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Get involved in Citizen Science* for the Birds

By Ty Cryan, Davidson College Intern


When you think of scientists, what images come to mind? White lab coats holding a test tube, gaze locked in a pensive stare pondering the great questions of our universe? What if I told you the real picture of a scientist looked a lot like you?


Through the Citizen Science initiative, science is no longer exclusive to professionals or people with specializations. Millions of regular people across the country and the world are already participating in Citizen Science, and you can, too! Citizen Science makes exploring the important questions of our world accessible, attainable, and, most importantly, FUN for the whole family!


But first, what exactly is Citizen Science?


Citizen science incorporates the public into the scientific process, whether that be through designing of experiments, analyzing results, solving problems, or, most commonly, collecting data. The world is a big wide place, and it’s impossible to see it all. But through the collective effort of many people reporting what they see, scientists have a better shot at understanding how all these complex systems work. The data collected allows trained scientists to make more informed decisions on matters such as ecosystem management, climate change, and even pollution. In addition to assisting trained scientists, Citizen Science helps you learn, too! By viewing your environment with an inquisitive and analytical eye, you are bound to expand your knowledge of the wonders of our natural world.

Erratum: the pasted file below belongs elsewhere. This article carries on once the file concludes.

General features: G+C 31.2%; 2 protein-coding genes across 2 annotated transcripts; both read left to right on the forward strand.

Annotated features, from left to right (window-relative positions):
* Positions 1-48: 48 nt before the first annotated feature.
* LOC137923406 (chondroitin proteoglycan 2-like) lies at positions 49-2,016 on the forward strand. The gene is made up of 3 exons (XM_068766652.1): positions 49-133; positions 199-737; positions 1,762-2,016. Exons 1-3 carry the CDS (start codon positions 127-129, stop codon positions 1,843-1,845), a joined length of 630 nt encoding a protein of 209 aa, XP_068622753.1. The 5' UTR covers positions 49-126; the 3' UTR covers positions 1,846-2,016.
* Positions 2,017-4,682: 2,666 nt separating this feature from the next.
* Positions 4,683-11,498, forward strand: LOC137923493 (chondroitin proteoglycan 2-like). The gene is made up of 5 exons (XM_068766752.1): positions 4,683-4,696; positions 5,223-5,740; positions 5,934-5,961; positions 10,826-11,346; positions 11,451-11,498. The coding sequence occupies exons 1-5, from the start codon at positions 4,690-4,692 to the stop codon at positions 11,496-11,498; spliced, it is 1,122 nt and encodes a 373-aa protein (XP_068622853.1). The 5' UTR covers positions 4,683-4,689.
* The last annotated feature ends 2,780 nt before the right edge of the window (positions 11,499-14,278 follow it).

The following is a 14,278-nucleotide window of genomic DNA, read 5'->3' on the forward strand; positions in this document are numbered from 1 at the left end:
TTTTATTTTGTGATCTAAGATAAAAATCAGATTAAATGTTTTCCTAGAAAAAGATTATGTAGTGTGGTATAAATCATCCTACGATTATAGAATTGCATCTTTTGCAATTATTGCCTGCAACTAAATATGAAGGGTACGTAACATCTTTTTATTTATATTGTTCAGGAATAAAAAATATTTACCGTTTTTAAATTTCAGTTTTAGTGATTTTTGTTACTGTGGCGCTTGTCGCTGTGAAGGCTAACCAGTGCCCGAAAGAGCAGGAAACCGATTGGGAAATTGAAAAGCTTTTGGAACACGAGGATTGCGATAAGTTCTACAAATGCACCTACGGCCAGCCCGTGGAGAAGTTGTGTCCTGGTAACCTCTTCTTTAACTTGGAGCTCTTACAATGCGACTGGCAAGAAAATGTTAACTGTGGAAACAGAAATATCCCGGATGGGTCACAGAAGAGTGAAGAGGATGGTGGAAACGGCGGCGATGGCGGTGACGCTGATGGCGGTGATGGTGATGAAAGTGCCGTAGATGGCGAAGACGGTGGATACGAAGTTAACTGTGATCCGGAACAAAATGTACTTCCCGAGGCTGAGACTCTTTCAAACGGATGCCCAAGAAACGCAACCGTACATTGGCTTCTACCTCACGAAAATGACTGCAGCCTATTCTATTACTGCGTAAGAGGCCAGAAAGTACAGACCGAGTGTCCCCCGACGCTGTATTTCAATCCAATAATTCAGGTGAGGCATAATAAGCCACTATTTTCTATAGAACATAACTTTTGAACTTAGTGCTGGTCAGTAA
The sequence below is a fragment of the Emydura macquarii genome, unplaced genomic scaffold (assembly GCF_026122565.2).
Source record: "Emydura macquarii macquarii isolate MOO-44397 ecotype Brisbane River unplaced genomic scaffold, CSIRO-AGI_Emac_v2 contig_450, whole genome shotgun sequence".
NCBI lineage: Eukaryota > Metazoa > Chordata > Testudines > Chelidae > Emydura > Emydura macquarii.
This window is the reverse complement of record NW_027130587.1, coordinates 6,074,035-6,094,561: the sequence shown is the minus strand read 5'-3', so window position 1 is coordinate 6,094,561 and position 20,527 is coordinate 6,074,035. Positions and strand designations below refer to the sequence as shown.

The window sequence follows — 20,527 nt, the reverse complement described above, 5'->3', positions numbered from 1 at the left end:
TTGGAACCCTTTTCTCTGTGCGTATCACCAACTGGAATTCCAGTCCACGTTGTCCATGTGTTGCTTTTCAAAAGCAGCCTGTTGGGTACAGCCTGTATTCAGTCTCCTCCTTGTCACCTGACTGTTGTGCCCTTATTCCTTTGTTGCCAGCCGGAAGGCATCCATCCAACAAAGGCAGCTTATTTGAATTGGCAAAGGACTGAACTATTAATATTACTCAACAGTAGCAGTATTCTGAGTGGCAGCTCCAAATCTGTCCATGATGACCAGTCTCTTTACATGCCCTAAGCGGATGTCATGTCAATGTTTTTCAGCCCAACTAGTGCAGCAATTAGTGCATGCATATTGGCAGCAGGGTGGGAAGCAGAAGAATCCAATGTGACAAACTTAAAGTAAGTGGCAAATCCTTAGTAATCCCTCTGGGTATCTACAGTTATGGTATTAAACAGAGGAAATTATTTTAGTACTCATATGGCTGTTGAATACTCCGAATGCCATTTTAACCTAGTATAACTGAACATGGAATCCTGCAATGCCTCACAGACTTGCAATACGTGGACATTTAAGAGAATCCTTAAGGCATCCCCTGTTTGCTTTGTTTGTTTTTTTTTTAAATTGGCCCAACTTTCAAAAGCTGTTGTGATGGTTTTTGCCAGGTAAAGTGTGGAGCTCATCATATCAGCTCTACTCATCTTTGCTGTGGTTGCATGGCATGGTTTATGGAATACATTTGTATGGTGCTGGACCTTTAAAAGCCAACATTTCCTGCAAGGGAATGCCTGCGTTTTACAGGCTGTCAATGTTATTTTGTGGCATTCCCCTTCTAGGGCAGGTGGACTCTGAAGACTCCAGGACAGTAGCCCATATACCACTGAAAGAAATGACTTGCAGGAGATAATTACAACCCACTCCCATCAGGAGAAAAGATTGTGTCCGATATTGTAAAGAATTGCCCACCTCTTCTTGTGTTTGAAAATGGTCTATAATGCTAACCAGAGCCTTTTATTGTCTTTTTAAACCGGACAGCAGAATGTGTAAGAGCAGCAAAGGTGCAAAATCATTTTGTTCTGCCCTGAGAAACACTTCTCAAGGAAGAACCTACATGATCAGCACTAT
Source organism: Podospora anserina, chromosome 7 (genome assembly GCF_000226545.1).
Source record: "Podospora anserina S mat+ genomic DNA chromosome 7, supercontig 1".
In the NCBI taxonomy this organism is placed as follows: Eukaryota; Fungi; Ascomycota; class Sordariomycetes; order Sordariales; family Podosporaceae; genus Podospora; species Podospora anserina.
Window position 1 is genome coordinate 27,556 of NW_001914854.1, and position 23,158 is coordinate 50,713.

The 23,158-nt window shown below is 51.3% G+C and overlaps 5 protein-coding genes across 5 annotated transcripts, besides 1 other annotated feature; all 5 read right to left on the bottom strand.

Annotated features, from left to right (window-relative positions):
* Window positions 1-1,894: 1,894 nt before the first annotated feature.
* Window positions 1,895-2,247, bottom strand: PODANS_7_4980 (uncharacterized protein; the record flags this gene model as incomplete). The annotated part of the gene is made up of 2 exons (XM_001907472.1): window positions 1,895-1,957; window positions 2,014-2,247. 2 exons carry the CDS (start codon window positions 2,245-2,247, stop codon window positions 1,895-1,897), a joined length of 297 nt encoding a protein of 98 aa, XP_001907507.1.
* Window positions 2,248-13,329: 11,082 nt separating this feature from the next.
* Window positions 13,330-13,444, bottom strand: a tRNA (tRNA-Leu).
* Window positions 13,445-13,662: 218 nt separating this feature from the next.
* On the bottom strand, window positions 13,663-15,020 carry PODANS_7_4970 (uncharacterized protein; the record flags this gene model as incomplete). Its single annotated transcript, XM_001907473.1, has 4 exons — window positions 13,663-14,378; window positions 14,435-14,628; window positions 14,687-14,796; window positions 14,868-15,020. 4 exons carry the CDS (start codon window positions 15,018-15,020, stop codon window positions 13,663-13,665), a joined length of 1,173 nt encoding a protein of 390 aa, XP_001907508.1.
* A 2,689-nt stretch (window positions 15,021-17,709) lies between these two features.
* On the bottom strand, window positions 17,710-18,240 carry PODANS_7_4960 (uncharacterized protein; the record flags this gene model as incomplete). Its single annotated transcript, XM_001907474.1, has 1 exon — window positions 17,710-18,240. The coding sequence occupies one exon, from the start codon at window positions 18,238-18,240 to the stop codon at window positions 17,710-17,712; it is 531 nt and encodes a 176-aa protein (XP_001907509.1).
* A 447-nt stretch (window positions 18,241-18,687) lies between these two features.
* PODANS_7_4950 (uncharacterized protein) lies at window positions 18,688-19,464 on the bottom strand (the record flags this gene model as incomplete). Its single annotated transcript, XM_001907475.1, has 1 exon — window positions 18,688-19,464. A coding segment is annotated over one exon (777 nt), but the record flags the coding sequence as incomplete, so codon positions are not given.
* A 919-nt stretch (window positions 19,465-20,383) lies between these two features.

At this point, I know you are wondering, “how can I use citizen science to help birds like those found at the Raptor Center?”


Well, there are a plethora of bird related citizen science projects out there. Many of the raptor-related projects, such as the NPS’s Hawk Watch, are focused on regions of the country outside of Mecklenburg County. However, the Cornell Ornithology Lab has an array of bird related projects to suit your fancy. eBird, one of the most popular projects offered by the Cornell Lab, allows citizen scientists to share bird sightings and explore the diversity of wildlife in the local area. Learn more about eBird here: https://ebird.org/home.



Another initiative, NestWatch, allows citizen scientists to locate and monitor trends in the development of baby birds. NestWatch is a great way to get out into nature and learn about the reproductive biology of birds! Learn more about NestWatch here: https://nestwatch.org/about/overview/.




Whether you become a lifelong citizen scientist or sporadic participant, Citizen Science offers a structured way for the whole family to explore nature. If you are inquisitive about the natural world like me, noticing that cardinal darting by or the well-camouflaged owl perched overhead, then Citizen Science may be just right for you! Why not put your observational skills to the test by helping professionals make decisions with major environmental implications, and at the same time reconnecting with the natural world? And, hey, you just might learn something, too!


* While the common term is "Citizen Science," community based science such as this is open and accessible to all people who reside in the United States.


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